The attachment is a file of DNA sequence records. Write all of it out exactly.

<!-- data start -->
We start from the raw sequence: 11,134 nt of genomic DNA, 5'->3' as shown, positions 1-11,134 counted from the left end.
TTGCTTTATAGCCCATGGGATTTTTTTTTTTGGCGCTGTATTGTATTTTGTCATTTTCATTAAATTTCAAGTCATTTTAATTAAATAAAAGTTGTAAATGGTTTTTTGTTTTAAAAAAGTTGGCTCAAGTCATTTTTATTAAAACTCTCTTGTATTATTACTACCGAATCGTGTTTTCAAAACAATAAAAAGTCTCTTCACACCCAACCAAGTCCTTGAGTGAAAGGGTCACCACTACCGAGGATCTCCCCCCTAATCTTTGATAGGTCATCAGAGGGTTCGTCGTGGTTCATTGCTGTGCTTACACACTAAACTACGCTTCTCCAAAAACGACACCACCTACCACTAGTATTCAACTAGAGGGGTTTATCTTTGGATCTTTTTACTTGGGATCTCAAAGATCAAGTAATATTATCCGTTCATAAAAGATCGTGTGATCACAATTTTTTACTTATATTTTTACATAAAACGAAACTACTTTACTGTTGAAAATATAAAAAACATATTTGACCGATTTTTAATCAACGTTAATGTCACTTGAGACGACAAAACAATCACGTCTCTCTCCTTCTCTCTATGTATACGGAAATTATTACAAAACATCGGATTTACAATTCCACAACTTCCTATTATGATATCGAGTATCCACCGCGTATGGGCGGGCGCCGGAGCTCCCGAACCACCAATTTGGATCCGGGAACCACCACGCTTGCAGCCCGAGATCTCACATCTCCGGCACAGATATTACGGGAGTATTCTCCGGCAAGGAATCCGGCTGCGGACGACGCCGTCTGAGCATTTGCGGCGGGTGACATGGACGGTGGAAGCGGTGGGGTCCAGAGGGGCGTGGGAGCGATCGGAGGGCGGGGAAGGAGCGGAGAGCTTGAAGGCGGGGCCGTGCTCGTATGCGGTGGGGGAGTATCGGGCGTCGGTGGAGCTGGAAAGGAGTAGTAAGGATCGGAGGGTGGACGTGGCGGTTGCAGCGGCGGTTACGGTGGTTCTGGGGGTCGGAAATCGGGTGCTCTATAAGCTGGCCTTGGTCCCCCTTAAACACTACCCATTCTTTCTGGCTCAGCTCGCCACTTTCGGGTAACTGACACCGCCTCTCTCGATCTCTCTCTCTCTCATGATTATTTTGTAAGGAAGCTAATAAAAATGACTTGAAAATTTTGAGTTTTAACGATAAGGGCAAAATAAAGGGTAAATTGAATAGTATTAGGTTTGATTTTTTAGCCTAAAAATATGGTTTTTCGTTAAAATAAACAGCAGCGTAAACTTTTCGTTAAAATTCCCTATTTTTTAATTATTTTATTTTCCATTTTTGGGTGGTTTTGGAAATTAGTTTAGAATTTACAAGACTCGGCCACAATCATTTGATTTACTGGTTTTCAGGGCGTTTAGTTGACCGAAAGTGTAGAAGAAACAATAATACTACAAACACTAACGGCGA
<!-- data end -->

We start from the raw sequence: 11,134 nt of genomic DNA, 5'->3' as shown, positions 1-11,134 counted from the left end.
TTGCTTTATAGCCCATGGGATTTTTTTTTTTGGCGCTGTATTGTATTTTGTCATTTTCATTAAATTTCAAGTCATTTTAATTAAATAAAAGTTGTAAATGGTTTTTTGTTTTAAAAAAGTTGGCTCAAGTCATTTTTATTAAAACTCTCTTGTATTATTACTACCGAATCGTGTTTTCAAAACAATAAAAAGTCTCTTCACACCCAACCAAGTCCTTGAGTGAAAGGGTCACCACTACCGAGGATCTCCCCCCTAATCTTTGATAGGTCATCAGAGGGTTCGTCGTGGTTCATTGCTGTGCTTACACACTAAACTACGCTTCTCCAAAAACGACACCACCTACCACTAGTATTCAACTAGAGGGGTTTATCTTTGGATCTTTTTACTTGGGATCTCAAAGATCAAGTAATATTATCCGTTCATAAAAGATCGTGTGATCACAATTTTTTACTTATATTTTTACATAAAACGAAACTACTTTACTGTTGAAAATATAAAAAACATATTTGACCGATTTTTAATCAACGTTAATGTCACTTGAGACGACAAAACAATCACGTCTCTCTCCTTCTCTCTATGTATACGGAAATTATTACAAAACATCGGATTTACAATTCCACAACTTCCTATTATGATATCGAGTATCCACCGCGTATGGGCGGGCGCCGGAGCTCCCGAACCACCAATTTGGATCCGGGAACCACCACGCTTGCAGCCCGAGATCTCACATCTCCGGCACAGATATTACGGGAGTATTCTCCGGCAAGGAATCCGGCTGCGGACGACGCCGTCTGAGCATTTGCGGCGGGTGACATGGACGGTGGAAGCGGTGGGGTCCAGAGGGGCGTGGGAGCGATCGGAGGGCGGGGAAGGAGCGGAGAGCTTGAAGGCGGGGCCGTGCTCGTATGCGGTGGGGGAGTATCGGGCGTCGGTGGAGCTGGAAAGGAGTAGTAAGGATCGGAGGGTGGACGTGGCGGTTGCAGCGGCGGTTACGGTGGTTCTGGGGGTCGGAAATCGGGTGCTCTATAAGCTGGCCTTGGTCCCCCTTAAACACTACCCATTCTTTCTGGCTCAGCTCGCCACTTTCGGGTAACTGACACCGCCTCTCTCGATCTCTCTCTCTCTCATGATTATTTTGTAAGGAAGCTAATAAAAATGACTTGAAAATTTTGAGTTTTAACGATAAGGGCAAAATAAAGGGTAAATTGAATAGTATTAGGTTTGATTTTTTAGCCTAAAAATATGGTTTTTCGTTAAAATAAACAGCAGCGTAAACTTTTCGTTAAAATTCCCTATTTTTTAATTATTTTATTTTCCATTTTTGGGTGGTTTTGGAAATTAGTTTAGAATTTACAAGACTCGGCCACAATCATTTGATTTACTGGTTTTCAGGGCGTTTAGTTGACCGAAAGTGTAGAAGAAACAATAATACTACAAACACTAACGGCGA